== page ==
Women produce more than half of the world’s food, yet control of the means of production is still dominated by men. Fairtrade is committed to tackling gender inequality, which remains a major barrier to human development. An example of what women engaged with Fairtrade have achieved can be seen in the first all-female cooperative “Koperasi Kopi Wanita Gayo” from South East Asia.
However, women’s participation generically speaking continues to be cause for concern in Fairtrade. In 2015, only around a quarter of all farmers and hired workers were women. This proportion has been fairly static for the past three years across all three regions. Overall, there were more than 415,000 women farmers and women workers in certified organizations in 2015.
The majority of women farmers and hired workers are producing coffee and tea. Interestingly, most of the female coffee farmers and most of female tea farmers and hired workers are based in Africa and the Middle East.
In Africa more than 90 percent of the women in Fairtrade tea production are members of a farmers’ cooperative. By contrast, almost all the women working in the tea sector in Asia are hired labourers. Less than a quarter – 22 percent – of all Fairtrade farmers across the three regions are women. In Africa, 24 percent are women. Of that number, 46 percent are coffee farmers and 28 percent are tea farmers. 20 percent of Fairtrade farmers in Latin America are women of which almost three-quarters – 72 percent – produce coffee. Only 11 percent of Fairtrade farmers in Asia are women and almost half – 46 percent – produce coffee.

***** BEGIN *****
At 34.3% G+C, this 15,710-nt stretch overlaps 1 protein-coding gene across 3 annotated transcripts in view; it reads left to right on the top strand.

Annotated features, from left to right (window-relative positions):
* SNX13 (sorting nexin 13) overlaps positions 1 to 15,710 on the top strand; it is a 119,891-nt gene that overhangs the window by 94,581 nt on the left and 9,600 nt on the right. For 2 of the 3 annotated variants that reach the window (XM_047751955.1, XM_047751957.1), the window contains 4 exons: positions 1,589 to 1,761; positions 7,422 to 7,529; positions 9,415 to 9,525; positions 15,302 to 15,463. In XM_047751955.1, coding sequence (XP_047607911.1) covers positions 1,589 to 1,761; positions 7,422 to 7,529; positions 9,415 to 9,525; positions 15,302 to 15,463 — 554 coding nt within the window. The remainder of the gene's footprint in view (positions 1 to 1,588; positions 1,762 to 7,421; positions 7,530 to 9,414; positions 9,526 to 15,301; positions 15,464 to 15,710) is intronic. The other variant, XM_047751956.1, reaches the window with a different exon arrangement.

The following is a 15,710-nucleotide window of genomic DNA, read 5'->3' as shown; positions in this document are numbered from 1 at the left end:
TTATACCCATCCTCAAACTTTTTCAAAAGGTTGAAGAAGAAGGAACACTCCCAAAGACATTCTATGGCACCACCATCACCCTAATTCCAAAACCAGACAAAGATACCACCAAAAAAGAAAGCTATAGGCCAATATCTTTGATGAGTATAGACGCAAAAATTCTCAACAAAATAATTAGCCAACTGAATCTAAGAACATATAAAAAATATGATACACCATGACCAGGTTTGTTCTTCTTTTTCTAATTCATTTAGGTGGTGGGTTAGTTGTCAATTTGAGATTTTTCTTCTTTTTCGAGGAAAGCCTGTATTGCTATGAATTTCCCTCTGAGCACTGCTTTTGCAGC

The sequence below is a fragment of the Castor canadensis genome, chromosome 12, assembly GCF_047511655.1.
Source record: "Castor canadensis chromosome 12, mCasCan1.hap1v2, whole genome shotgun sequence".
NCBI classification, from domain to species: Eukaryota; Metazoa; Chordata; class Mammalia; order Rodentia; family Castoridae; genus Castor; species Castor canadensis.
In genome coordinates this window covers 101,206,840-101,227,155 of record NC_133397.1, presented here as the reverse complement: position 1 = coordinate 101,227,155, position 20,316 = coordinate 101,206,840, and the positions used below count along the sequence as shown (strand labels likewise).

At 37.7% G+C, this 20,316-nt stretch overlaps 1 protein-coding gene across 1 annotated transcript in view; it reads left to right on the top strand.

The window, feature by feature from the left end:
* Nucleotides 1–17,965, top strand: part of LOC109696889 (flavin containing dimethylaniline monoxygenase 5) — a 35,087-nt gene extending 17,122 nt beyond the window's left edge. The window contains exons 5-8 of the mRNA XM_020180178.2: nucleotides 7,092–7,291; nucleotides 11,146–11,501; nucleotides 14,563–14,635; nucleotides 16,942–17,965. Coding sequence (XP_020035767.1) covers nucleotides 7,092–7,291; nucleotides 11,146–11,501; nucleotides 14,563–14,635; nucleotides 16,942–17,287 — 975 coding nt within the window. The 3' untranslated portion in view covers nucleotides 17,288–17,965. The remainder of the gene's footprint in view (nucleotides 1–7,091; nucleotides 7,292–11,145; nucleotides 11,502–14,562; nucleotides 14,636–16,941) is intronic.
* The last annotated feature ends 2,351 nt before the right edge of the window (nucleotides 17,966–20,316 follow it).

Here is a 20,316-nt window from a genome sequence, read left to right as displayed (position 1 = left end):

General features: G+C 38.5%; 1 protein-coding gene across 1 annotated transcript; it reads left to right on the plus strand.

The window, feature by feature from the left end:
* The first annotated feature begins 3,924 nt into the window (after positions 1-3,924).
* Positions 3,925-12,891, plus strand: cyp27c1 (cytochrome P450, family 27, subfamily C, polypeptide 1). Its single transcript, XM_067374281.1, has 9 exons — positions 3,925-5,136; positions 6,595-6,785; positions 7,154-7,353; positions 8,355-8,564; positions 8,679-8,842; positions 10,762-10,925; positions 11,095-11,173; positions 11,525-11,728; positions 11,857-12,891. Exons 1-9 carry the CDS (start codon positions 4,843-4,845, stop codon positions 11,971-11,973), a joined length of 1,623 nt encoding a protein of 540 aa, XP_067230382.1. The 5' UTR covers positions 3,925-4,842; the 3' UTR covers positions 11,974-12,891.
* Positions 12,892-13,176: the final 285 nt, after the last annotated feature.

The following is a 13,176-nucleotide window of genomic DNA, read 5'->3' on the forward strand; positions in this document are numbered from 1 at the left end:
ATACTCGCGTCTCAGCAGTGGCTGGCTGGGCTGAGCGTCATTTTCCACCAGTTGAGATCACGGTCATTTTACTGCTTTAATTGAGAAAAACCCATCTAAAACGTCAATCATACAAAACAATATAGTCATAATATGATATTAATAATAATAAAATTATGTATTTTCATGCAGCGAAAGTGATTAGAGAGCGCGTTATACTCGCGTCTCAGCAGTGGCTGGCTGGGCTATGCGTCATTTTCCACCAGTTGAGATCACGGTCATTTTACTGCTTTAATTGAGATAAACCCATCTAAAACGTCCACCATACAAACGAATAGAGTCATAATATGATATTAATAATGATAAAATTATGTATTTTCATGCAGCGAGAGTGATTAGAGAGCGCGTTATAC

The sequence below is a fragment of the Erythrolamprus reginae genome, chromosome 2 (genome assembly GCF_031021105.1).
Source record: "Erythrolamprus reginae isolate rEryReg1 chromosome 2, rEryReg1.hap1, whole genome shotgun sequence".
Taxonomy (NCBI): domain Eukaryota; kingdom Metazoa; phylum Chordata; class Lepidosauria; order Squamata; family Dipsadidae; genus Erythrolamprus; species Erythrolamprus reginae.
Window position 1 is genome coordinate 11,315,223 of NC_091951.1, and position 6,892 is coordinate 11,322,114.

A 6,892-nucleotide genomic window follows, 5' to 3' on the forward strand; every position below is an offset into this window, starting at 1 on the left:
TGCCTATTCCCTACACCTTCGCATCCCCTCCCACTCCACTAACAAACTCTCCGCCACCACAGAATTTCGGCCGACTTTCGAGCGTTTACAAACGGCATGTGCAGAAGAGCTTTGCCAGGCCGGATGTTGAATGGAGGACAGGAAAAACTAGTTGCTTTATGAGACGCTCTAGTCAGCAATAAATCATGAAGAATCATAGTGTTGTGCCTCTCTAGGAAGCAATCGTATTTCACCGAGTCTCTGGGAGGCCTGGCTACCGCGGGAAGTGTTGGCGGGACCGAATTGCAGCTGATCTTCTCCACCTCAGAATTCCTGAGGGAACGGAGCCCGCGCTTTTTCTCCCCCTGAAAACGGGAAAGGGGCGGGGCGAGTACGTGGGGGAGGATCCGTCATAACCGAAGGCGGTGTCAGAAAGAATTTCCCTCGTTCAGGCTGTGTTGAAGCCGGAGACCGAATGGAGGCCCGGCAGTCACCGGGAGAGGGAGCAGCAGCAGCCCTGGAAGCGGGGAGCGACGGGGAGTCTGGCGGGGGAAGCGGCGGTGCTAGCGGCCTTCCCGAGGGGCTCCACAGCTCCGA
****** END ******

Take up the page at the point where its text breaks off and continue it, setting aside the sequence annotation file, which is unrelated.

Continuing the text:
Women make up nearly half – 49 percent – of all Fairtrade hired labour. Dried fruit, fruit juice, flowers, tea and sports balls have the biggest female workforces. Tea plantations and flower farms alone employ almost 90 percent of all female Fairtrade hired workers -62 percent in tea and 27 percent on flower farms.
43 percent of all hired workers in Africa and the Middle East are women. Of that number, 68 per cent work on flower plantations. 57 per cent of the workers in Asia and Pacific are women – 95 percent of whom work on tea plantations. Less than one-third -27 percent – of hired labourers in Latin America are women, and just under half – 44 percent – work in the vegetable sector.